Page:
Med. Weter. 68 (5), 299-302, 2012

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Czykier E., Bielecki W., Namiot Z., Dzięcioł J.
Case of chronic progressive epididymitis in a European bison
The aim of the study was to determine whether the character of a histopathological change observed in the epididymis of a 13-year-old European bison male was neoplastic, inflammatory or proliferous. Samples from both testes and epididymes were collected. The material was fixed in Bouin’s fluid; 6 mm paraffin sections were stained with hematoxylin and eosin (H+E), as well as by Brachet’s method. Full blood samples were collected from the femoral artery (post mortem). Immunocytochemical reactions were performed by the EnVisionTM FLEX+ technique. Specific monoclonal mouse and polyclonal rabbit antibodies were used against: vimentin (No IS630); human cytokeratin (No IS053); human CD 34 (No IS632); human desmin (No IS606); human smooth muscle myosin heavy chain (No IS066); myogenin (No IS067); human muscle actin (No M0635) in a 1:50 dilution; human MyoD1 (No M3512) in a 1:50 dilution; human myeloid/histiocyte (No M0747) in a 1:100 dilution; human receptor Cd 68 (No IS609); S-100 (No IS504). Micromorphometric measurements were carried out to assess the extent of connective tissue hyperplasia in the epididymis. The histopathological change in the epididymis of the 13-year-old bull was progressive and caused by chronic inflammation, which was confirmed by the micromorphometric analysis and the evidence of plasma cells and connective tissue hyperplasia. Immunohistochemical staining carried out to find vimentine receptors showed mesenchymatic cells forming disseminated foci in the epididymis. The appearance of the cells that made up the microgranulomas indicated their epithelioid nature. These transformed macrophages were devoid of the typical receptors Cd68 and Mac 387. However, the presence of spermatozoa in the foci suggested their phagocytic properties. Damage to the canaliculi of the epididymis and their phagocytosis could have been caused by an unknown proinflammatory factor. It is also likely that the destruction was induced by epithelioid cell proteins, which resulted in a dislocation of sperm to the epididymal stroma.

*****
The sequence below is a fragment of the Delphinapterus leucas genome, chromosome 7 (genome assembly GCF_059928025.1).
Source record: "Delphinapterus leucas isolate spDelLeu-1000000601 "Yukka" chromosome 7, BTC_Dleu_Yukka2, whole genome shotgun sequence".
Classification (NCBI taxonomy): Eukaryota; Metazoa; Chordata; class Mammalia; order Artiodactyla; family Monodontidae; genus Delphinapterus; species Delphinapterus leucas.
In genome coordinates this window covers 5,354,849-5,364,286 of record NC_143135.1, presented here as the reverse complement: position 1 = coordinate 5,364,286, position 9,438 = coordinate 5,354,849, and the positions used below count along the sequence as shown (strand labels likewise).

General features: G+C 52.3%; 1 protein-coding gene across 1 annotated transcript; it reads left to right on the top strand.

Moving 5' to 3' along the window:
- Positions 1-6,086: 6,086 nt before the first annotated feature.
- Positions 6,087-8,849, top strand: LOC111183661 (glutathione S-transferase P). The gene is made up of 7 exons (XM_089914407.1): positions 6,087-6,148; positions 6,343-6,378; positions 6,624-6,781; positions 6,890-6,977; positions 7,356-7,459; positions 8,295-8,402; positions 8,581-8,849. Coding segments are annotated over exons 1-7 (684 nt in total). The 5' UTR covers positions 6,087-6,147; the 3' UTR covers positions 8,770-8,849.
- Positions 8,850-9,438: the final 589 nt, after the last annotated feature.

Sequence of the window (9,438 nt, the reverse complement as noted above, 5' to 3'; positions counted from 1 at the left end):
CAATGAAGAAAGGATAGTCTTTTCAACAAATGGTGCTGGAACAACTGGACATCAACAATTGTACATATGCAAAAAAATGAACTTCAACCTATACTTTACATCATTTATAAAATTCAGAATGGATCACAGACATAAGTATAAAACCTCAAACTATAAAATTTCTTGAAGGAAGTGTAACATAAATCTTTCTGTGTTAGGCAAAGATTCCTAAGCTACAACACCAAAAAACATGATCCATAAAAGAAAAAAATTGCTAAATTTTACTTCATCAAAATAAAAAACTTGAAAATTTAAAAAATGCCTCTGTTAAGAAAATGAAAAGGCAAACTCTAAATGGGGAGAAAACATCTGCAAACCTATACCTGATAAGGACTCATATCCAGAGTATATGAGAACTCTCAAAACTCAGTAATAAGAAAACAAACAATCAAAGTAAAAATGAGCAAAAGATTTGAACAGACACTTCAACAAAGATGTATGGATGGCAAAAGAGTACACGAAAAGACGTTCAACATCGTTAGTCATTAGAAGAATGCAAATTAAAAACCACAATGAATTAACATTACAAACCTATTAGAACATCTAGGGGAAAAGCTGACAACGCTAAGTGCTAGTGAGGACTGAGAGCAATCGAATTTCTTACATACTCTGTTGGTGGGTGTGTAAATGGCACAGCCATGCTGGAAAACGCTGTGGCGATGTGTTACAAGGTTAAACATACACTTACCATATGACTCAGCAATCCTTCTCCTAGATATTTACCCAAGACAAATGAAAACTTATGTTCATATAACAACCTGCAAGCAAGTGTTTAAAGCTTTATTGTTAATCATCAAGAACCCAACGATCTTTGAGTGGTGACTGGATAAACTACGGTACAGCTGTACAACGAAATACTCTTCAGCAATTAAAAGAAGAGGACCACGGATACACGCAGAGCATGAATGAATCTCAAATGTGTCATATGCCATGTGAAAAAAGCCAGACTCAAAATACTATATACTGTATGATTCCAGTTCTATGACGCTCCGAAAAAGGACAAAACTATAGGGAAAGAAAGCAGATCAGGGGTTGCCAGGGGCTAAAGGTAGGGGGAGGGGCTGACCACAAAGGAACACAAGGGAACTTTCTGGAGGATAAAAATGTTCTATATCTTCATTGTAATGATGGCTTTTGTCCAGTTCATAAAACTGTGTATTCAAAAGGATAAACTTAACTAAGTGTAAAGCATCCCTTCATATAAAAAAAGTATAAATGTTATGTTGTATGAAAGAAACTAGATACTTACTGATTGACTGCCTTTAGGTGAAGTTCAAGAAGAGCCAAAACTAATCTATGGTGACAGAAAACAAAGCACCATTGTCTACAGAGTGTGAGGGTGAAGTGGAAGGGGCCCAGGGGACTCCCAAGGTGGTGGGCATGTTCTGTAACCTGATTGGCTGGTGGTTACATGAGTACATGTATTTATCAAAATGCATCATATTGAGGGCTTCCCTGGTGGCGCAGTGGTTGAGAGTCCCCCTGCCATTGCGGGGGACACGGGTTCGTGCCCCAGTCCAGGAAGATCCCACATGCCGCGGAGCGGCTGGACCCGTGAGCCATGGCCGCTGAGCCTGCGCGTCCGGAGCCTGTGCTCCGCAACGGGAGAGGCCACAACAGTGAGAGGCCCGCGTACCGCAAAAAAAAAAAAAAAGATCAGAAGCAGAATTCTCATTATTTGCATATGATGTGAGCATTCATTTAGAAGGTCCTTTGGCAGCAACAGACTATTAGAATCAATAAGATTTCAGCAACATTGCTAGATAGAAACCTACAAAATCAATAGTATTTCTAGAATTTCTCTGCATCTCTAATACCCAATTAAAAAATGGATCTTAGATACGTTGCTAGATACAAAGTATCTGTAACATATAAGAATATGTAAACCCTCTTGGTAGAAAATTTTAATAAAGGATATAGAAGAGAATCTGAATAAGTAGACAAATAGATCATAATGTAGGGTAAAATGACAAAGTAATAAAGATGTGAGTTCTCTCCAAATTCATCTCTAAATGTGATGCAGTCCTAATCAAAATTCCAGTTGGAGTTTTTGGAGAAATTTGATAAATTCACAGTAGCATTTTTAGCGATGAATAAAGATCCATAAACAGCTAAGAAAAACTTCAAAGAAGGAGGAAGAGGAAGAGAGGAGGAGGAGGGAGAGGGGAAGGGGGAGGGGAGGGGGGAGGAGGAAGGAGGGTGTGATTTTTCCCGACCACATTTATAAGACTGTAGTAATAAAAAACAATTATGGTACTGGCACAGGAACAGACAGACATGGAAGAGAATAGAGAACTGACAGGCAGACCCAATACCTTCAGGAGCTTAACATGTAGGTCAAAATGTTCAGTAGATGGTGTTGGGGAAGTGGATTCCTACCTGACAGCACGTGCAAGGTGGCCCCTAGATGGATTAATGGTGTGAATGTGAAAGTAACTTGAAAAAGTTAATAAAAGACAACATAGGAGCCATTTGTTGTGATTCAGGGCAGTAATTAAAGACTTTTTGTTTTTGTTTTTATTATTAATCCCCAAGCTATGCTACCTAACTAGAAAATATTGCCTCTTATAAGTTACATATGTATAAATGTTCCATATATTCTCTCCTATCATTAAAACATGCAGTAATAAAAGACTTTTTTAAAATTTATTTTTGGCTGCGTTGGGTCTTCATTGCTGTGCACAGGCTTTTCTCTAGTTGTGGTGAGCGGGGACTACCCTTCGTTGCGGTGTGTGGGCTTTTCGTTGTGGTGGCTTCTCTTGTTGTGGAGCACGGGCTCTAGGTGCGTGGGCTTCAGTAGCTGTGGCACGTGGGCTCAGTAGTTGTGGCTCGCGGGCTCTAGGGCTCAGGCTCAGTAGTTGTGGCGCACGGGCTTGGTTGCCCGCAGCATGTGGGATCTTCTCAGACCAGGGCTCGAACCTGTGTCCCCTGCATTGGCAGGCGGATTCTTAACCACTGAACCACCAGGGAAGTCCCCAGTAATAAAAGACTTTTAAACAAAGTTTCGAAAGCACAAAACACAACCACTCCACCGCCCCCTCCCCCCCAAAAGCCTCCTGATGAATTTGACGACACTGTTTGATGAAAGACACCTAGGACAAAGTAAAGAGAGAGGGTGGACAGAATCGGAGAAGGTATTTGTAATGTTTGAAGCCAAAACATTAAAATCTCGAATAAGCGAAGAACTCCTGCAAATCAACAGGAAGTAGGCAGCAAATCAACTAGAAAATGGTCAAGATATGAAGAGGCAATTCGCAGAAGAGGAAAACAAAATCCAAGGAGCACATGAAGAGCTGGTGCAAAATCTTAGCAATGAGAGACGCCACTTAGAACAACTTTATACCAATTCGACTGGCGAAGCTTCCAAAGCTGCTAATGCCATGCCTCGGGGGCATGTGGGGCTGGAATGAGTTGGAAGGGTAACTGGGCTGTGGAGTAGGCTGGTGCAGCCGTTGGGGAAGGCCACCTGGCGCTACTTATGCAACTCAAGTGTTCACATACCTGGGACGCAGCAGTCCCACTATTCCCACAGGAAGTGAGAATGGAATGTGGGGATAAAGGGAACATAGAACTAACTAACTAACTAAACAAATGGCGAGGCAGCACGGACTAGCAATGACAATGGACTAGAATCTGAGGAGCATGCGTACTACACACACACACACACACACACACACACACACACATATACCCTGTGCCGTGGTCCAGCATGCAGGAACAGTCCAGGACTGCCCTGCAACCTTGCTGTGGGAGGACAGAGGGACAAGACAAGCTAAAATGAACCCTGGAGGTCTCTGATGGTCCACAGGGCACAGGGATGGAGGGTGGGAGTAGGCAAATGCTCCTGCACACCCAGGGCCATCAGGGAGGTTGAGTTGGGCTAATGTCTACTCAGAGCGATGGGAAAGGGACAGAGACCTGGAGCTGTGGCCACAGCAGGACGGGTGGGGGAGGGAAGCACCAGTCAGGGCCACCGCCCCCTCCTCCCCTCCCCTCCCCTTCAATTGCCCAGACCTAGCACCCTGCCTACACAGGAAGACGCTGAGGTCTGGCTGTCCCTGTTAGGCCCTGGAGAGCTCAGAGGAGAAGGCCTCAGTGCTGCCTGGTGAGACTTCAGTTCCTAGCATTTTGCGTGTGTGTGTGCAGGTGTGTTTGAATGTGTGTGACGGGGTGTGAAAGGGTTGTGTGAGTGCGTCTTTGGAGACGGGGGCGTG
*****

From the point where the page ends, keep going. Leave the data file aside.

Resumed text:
Keywords: Bison bonasus, male, chronic progressive inflammation